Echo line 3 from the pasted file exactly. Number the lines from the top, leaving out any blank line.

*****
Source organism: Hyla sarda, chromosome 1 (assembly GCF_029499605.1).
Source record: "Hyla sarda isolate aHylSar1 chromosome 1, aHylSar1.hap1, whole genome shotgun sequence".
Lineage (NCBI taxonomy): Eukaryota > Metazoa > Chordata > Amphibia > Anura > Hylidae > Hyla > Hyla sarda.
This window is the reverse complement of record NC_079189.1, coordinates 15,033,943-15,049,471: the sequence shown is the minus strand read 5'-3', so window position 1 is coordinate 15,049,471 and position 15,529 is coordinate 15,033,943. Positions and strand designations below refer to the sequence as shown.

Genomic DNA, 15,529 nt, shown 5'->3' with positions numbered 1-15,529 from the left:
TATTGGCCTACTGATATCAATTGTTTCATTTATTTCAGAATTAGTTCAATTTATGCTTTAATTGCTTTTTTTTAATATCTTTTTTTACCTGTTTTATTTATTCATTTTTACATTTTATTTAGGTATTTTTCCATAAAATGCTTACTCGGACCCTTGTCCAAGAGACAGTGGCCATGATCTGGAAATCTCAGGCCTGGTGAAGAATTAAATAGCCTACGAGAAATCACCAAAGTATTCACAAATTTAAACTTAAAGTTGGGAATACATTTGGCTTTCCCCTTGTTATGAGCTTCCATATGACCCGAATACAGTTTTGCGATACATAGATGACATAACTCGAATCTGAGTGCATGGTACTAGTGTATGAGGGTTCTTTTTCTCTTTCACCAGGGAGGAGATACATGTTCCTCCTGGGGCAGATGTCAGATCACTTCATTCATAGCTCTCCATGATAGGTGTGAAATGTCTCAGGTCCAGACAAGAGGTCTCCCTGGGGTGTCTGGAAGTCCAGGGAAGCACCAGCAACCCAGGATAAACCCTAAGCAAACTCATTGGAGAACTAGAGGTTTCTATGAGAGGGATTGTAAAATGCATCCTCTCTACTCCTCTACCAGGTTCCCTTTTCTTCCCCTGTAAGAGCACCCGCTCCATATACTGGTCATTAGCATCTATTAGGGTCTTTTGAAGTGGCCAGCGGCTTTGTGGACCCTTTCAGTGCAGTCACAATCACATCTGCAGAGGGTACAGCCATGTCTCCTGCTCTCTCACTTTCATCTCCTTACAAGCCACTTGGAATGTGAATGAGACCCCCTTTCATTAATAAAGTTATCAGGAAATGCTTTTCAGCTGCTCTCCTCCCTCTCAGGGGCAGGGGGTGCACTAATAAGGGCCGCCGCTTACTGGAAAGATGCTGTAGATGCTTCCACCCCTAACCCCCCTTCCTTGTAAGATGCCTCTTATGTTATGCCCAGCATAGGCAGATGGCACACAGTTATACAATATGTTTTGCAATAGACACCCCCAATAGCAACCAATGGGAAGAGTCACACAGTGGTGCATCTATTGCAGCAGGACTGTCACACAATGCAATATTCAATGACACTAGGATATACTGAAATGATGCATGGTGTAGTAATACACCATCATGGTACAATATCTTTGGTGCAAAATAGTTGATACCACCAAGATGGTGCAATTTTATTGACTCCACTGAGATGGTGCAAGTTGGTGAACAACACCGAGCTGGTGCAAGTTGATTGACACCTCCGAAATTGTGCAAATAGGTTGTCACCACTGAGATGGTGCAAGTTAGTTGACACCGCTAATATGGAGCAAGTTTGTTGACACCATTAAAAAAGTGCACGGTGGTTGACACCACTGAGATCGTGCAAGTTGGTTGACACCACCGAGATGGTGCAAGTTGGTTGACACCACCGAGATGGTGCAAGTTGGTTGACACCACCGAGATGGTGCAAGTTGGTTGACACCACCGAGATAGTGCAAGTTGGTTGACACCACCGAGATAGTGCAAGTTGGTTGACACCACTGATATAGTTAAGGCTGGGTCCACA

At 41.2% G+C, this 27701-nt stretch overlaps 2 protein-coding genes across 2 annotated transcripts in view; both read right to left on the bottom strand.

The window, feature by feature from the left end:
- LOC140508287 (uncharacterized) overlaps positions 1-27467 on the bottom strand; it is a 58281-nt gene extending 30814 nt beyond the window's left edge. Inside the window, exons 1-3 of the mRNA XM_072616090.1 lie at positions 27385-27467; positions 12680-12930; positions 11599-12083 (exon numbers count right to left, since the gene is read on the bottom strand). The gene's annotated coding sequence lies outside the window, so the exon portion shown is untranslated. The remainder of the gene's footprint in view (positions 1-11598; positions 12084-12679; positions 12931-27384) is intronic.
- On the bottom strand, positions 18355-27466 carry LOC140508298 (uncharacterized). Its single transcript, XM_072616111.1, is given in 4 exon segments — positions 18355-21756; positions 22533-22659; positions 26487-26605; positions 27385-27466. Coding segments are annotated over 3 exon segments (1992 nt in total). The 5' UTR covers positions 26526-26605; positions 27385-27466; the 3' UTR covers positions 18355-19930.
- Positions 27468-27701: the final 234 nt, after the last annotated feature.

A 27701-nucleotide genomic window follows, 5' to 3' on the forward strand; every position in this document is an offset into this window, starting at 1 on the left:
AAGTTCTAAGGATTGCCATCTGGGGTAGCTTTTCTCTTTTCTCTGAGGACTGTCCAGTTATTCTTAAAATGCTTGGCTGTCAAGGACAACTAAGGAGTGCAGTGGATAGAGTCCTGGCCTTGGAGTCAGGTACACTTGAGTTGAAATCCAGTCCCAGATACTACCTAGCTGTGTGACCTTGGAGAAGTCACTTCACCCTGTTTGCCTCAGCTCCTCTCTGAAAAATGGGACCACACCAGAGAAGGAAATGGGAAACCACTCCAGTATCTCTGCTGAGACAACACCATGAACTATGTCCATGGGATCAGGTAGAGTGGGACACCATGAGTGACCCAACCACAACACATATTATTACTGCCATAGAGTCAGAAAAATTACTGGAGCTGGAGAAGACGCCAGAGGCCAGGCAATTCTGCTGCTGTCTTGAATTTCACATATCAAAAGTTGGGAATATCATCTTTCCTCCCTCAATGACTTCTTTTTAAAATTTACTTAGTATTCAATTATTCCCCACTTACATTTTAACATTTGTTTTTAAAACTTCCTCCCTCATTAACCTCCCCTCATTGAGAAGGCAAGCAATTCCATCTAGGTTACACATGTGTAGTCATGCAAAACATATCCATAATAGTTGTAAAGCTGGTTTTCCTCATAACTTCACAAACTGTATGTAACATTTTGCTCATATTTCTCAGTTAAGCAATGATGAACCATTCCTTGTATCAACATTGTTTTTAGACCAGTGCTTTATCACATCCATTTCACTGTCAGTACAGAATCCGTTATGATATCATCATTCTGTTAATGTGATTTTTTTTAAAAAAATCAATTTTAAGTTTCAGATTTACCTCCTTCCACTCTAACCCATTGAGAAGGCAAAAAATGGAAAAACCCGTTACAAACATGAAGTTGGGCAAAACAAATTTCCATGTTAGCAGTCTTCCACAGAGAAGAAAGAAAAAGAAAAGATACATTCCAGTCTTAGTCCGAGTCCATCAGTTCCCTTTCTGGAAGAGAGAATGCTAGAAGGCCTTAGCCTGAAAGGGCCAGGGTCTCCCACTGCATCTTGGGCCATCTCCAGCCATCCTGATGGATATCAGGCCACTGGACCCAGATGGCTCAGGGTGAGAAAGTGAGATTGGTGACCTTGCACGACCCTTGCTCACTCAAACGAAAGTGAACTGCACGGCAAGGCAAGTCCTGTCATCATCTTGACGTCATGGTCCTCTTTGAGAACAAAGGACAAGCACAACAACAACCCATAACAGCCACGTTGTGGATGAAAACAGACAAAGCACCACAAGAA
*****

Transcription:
Lineage (NCBI taxonomy): Eukaryota > Metazoa > Chordata > Amphibia > Anura > Hylidae > Hyla > Hyla sarda.